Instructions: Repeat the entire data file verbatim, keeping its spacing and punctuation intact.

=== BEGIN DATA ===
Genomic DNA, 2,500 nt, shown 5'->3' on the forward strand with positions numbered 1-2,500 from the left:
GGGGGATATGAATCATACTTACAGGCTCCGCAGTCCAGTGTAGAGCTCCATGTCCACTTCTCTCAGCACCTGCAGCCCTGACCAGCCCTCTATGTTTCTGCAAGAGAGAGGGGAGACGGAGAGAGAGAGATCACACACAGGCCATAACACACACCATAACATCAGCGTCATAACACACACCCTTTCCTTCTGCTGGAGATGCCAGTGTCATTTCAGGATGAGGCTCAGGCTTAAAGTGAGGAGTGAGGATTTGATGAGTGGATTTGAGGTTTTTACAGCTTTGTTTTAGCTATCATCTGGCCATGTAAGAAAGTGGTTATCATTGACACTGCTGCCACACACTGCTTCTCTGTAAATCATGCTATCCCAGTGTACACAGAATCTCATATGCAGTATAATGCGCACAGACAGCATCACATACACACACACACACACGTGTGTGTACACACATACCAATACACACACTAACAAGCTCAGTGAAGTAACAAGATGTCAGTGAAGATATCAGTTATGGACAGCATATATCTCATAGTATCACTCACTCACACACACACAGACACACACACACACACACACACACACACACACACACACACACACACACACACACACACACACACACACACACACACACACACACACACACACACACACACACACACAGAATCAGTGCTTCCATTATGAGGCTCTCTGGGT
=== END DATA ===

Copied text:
Genomic DNA, 2,500 nt, shown 5'->3' on the forward strand with positions numbered 1-2,500 from the left:
GGGGGATATGAATCATACTTACAGGCTCCGCAGTCCAGTGTAGAGCTCCATGTCCACTTCTCTCAGCACCTGCAGCCCTGACCAGCCCTCTATGTTTCTGCAAGAGAGAGGGGAGACGGAGAGAGAGAGATCACACACAGGCCATAACACACACCATAACATCAGCGTCATAACACACACCCTTTCCTTCTGCTGGAGATGCCAGTGTCATTTCAGGATGAGGCTCAGGCTTAAAGTGAGGAGTGAGGATTTGATGAGTGGATTTGAGGTTTTTACAGCTTTGTTTTAGCTATCATCTGGCCATGTAAGAAAGTGGTTATCATTGACACTGCTGCCACACACTGCTTCTCTGTAAATCATGCTATCCCAGTGTACACAGAATCTCATATGCAGTATAATGCGCACAGACAGCATCACATACACACACACACACACGTGTGTGTACACACATACCAATACACACACTAACAAGCTCAGTGAAGTAACAAGATGTCAGTGAAGATATCAGTTATGGACAGCATATATCTCATAGTATCACTCACTCACACACACACAGACACACACACACACACACACACACACACACACACACACACACACACACACACACACACACACACACACACACACACACACACACACACACACACACACACACACACAGAATCAGTGCTTCCATTATGAGGCTCTCTGGGT